It is "indisputable" that a former elite Bay Street lawyer fed tips about six impending corporate deals to an old fraternity friend, staff for the Ontario Securities Commission alleged on Friday as the regulator wrapped up its case against Mitchell Finkelstein and a group of investment advisers facing insider trading allegations.
The OSC's high-profile allegations against Mr. Finkelstein, a former senior partner with top law firm Davies Ward Phillips & Vineberg LLP, rest on a pattern of evidence that he accessed his firm's confidential files on corporate deals and then spoke by phone with his old friend, former CIBC investment adviser Paul Azeff, who allegedly either passed the tips to others or executed trades for himself or his clients, friends or family. In some cases, large trades in an impending takeover target occurred within minutes.
"What's improbable here?" OSC lawyer Donna Campbell asked the three-member commission panel hearing the case in her closing arguments. "What's improbable is that lightning struck six times. That's what's improbable."
But the defence, and the chairman of the panel, OSC commissioner Alan Lenczner, raised some issues with the case summarized by Ms. Campbell on Friday. Mr. Lenczner said the panel wanted to know more about the OSC's allegations that Mr. Finkelstein made large cash deposits at various banks after meetings with Mr. Azeff.
The OSC did not provide any evidence the cash actually came from Mr. Azeff. And during the hearing, the regulator's lawyers failed to challenge denials from Mr. Azeff and Mr. Finkelstein that the cash deposits were innocent. Mr. Finkelstein testified previously at the hearing that he often kept up to $35,000 cash around his house in metal tins.
Ms. Campbell said the cash deposits were part of the overall pattern that the OSC's staff allege supports their contention that Mr. Finkelstein engaged in illegal tipping.
"There is contact and there is deposit of the money," Ms. Campbell said, noting that in 2006, a year staff do not allege Mr. Finkelstein tipped his friend on any deals, there were no large cash deposits. "There is a pattern."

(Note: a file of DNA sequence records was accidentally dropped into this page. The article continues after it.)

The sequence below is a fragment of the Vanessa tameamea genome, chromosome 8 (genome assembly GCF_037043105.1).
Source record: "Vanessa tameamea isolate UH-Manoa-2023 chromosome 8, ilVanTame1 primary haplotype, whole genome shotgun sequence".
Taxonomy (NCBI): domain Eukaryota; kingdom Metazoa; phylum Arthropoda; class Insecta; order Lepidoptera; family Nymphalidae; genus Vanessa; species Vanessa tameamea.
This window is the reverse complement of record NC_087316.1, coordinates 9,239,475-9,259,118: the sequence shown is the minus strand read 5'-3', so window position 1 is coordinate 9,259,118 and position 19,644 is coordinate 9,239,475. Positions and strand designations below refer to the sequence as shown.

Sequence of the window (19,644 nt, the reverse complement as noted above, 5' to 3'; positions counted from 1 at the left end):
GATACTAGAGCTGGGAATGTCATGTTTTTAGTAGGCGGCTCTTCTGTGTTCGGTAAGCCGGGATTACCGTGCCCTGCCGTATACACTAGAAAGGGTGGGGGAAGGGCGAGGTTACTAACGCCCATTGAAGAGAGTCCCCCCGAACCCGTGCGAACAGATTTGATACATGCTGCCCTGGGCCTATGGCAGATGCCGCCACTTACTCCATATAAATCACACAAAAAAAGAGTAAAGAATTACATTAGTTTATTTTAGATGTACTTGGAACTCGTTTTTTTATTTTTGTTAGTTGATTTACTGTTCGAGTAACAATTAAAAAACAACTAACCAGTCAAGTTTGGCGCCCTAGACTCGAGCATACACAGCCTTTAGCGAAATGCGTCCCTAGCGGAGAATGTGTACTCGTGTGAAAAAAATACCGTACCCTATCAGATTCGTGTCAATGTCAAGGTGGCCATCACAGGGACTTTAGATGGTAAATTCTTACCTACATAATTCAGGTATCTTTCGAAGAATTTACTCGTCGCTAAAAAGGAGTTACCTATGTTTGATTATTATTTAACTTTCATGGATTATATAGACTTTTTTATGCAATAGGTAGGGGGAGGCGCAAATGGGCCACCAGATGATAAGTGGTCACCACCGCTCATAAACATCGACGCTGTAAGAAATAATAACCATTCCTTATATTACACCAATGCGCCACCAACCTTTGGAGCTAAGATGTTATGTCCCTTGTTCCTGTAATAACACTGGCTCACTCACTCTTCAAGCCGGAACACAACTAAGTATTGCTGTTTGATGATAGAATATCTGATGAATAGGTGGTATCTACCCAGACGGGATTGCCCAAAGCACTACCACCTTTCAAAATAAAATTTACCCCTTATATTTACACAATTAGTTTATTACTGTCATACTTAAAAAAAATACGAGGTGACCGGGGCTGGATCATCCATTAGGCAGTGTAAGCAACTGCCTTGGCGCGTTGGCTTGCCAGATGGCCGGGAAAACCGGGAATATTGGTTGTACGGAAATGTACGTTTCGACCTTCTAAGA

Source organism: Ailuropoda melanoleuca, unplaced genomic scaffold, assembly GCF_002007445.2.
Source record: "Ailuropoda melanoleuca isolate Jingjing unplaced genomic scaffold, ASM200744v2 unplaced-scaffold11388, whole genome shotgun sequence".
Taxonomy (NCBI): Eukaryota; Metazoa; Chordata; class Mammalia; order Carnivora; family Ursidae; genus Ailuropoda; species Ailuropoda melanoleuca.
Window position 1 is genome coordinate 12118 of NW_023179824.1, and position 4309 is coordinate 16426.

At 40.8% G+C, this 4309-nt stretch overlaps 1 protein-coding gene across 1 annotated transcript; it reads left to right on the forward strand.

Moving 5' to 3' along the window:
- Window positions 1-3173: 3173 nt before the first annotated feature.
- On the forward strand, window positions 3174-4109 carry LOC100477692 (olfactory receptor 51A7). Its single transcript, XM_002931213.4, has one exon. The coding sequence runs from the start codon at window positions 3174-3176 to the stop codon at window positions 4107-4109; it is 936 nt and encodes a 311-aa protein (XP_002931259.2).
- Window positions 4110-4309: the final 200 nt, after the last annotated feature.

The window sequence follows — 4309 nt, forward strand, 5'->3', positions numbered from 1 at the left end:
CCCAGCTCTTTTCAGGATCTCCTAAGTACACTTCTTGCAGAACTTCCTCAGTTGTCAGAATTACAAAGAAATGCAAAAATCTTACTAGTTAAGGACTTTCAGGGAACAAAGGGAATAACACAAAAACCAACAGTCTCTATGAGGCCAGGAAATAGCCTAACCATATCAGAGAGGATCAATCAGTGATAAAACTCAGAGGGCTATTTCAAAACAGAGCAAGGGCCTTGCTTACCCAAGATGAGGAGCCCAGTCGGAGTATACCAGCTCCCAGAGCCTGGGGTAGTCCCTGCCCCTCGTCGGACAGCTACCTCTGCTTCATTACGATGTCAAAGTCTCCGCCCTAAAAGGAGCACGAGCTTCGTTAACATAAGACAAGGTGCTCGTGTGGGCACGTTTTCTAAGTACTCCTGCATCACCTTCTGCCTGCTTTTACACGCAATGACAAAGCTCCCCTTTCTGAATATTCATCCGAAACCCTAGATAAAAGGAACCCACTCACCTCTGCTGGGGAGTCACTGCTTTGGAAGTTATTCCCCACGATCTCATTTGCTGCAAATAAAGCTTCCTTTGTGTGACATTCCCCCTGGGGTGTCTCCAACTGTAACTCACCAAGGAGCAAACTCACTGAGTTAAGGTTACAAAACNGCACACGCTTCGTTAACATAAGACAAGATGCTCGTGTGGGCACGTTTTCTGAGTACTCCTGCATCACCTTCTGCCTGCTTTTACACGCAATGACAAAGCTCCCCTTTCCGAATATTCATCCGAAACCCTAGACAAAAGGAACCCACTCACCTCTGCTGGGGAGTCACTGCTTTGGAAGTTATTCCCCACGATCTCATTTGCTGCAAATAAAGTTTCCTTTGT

Gordon Capern, a lawyer for Mr. Finkelstein, is scheduled to make closing arguments on Monday, but his written submission submitted this week also zeroes in on the cash issue, arguing that it is a "centrepiece" of the OSC case. Without it, Mr. Finkelstein had "no motive to tip Paul" since the lawyer's career was "on the ascendancy" at Davies, one of Bay Street's most prestigious firms.
Questioned on this point by Mr. Lenczner, Ms. Campbell said the OSC does not need to prove a motive for Mr. Finkelstein: "There does not need to be a motive ... People do strange things all the time."
In closing arguments on Friday, a lawyer for Mr. Azeff and for Korin Bobrow, who is another former CIBC adviser facing allegations, told the panel that the OSC had "tunnel vision" in its investigation and that its "pattern" is selective and based on "a very artificial and narrow window."
Lawyer Tyler Hodgson said the OSC failed to look at his clients' "historic trading patterns," saying that the OSC selected just six companies out of the thousands that his clients' traded. Mr. Hodgson also said the OSC's investigator had no "industry experience" and pointed to an internal CIBC investigation that he said found no unusual trading patterns.
Mr. Hodgson also highlighted evidence that Mr. Bobrow and others alleged to have traded on inside information actually sold shares in one company that they had allegedly been told was the target of a takeover, instead of buying on the assumption the stock price would spike when the deal is announced publicly.
"Do you know what people with inside information don't do?" Mr. Hodgson asked the panel. "They don't trade contrary to that information."
In her closing submission, Janice Wright, a lawyer for former TD Waterhouse adviser Francis Cheng – who faces allegations he traded on inside information received through a colleague, Howard Jeffrey Miller, that the OSC traces back to Mr. Finkelstein – said the panel cannot conclude her client knew the tip was from an insider, since he was so far removed from the alleged tip.
"Mr. Cheng is the most outside 'insider' ever brought before the commission," Ms. Wright told the hearing.